We headed out and had breakfast at 7.15am, then set off to see the truck for the first time, which is called Gus. All the Dragoman trucks have names and have been fixed up for their specifications. Dragoman started when a couple of guys worked for a company where they would drive trucks to Africa for them. The company that ran this went bust so these two guys contacted the other company in Africa and said well drive it down for you as they were obviously now out of work. On the way they offered travellers a lift on the way for a small fee and this is how Dragoman begin many years ago. When you look at it obviously was a truck but they have built in a back locker to store your backpack safely, seats inside, couple of tables, a kind of fridge, then the cabbie at the front which is the drivers area only. Inside they also have notice boards for info on where you are going, they have crates of books you can read (the library) and underneath the truck are compartments that hold food, chairs tables etc to set up for breakfast and lunch on the road. After about two and an hour hours we reach the Equator or ´the middle of the earth´ as they call it. We paid a dollar for the honour to stand in the centre where they give an explanation of it all. It was a lot of information to take in, so I have literature on it but in a round about way they said because of where it is placed in comparison to other places that you can visit the equator in the world, this one is special as you have a full view of the key stars which tells of the seasons, time, date, etc unlike the others. Also they explained because of the way the stars and the equator is positioned, the way we look at the world apparently does not make sense. We should be looking at it as if it was on its side, therefore New Zealand would be the top of the world, as you can imagine Donna was very happy about that being a Kiwi! After get photos done we headed to Otavalo, the market town where you can buy all sorts of traditional clothing, jewellery and food. We arrived around midday and dumped our bags into our rooms of the Hostel Valle Del Amanecer which was lovely. The rooms and bathrooms were basic but the courtyard was gorgeous. Lots of plants, flowers and trees, including an avocado tree with about 4 hammocks you could chill out in.We headed to the market, which was at its full capacity being a Saturday and wandered round trying to find things we thought we might need for our trek to Macchu Picchu as we didn't think we had enough warm clothes. I bought an alpaca zip through for me, my Mum and my niece, some woven trousers for me and my niece, that are like wearing pyjama bottoms, so comfortable, and some knitted hats for me and my niece. I also bought a Papaya the size of my head, it was amazing and delicious, took me about 2 days to eat it all!We had some lunch in a place that also had a lovely courtyard and listen to some local musicians then headed back to the hostel for a rest before hitting the supermarket. On the truck you are allocated different jobs to make it fair, which includes emptying the bin, sweeping out the truck, looking after the library, setting up for meals e.g. getting out chairs, table and taking it in turns to make meals when on the road. I was in group 2 with Ian, it was group 1 to shop today but I joined them to get some nibbles then back to the hostel.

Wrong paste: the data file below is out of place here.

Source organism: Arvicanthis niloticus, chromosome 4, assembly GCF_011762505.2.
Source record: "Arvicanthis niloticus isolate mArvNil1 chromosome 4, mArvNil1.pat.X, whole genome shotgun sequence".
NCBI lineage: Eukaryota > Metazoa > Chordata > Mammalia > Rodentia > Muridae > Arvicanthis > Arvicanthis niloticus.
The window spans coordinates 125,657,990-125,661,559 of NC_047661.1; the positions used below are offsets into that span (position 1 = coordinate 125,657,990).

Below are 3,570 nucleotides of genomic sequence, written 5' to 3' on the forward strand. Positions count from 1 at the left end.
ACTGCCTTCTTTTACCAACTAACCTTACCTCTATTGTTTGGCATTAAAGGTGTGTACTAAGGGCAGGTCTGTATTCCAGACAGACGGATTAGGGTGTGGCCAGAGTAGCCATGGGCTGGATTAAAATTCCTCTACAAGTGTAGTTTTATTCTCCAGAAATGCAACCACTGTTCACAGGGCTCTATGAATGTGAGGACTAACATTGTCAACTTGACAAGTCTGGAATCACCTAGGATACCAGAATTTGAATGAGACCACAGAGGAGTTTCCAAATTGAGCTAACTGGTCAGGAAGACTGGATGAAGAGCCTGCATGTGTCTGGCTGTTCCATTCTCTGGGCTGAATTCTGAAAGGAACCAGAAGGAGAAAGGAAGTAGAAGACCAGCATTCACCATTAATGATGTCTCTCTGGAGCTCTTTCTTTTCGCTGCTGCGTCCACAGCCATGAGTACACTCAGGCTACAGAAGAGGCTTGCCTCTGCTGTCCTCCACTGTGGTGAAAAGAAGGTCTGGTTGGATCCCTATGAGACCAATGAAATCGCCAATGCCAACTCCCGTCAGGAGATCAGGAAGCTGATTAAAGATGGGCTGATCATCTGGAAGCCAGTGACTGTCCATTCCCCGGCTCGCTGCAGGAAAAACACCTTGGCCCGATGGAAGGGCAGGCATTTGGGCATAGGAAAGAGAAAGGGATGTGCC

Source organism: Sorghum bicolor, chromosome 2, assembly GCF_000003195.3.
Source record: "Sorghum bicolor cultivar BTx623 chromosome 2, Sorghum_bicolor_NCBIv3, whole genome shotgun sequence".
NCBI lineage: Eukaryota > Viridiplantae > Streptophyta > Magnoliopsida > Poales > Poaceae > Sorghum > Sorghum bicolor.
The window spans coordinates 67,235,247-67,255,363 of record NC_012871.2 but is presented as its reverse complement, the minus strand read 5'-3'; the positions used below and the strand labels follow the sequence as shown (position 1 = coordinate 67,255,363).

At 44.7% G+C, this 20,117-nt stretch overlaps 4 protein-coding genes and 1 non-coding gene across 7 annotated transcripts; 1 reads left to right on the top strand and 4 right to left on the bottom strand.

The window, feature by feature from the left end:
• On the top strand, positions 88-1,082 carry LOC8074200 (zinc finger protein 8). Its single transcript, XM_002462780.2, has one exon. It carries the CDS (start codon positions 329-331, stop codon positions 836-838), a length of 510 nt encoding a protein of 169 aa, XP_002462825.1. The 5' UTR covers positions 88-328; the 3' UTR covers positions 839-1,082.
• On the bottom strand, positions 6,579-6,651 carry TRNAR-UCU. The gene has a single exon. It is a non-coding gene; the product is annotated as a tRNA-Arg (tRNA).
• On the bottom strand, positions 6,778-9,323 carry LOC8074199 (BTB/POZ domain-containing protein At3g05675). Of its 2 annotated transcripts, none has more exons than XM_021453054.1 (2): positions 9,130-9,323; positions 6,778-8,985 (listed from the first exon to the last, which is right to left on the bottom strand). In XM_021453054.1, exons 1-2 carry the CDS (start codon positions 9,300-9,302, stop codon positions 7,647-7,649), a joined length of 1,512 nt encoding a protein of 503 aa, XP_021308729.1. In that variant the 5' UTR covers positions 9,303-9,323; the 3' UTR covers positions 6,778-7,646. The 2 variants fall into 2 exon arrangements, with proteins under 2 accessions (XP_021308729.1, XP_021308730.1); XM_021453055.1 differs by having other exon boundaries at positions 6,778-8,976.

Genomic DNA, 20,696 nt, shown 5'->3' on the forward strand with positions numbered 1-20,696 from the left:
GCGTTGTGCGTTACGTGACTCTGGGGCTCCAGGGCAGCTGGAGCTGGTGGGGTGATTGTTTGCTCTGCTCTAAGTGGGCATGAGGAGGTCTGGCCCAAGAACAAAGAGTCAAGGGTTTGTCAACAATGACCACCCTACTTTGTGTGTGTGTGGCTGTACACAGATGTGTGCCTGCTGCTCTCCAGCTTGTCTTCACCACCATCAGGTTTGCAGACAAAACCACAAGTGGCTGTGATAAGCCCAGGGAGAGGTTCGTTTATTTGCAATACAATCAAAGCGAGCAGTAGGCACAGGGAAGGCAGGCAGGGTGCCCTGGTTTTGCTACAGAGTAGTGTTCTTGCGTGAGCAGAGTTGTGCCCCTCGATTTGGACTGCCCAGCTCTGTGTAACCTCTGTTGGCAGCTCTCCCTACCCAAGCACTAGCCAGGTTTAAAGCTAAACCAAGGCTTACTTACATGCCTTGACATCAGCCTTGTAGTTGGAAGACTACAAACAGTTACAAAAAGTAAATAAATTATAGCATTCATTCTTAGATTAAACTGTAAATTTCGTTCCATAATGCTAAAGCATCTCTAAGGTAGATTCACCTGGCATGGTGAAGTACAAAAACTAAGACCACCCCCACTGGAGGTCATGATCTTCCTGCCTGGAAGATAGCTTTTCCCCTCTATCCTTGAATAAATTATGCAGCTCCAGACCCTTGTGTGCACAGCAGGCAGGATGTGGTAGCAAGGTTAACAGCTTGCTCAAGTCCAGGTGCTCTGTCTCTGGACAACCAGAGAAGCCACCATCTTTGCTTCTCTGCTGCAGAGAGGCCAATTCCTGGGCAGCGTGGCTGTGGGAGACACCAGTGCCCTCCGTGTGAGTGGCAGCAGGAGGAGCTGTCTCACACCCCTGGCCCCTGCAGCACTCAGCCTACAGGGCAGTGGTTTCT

After showers and packing our day packs for the jungle tomorrow, we all met up and went for a drink to a really nice small bar) restaurant called Buena Vista on Plaza de Ponchos which was where the market was earlier in the day, looked completely different. Then we went for a meal near to where we had lunch and were served by what looked like a 14year old and an 8 year old which I found disturbing, you do get a lot of children working as such a young age. Andy ordered a fruit salad pizza purely for curiosity reason but apparently was very nice! On the way back there were lots of groups of young men hanging out or driving round but no women which was strange. There were also lots of packs of dogs running about the streets but we didn't see a single cat, very odd.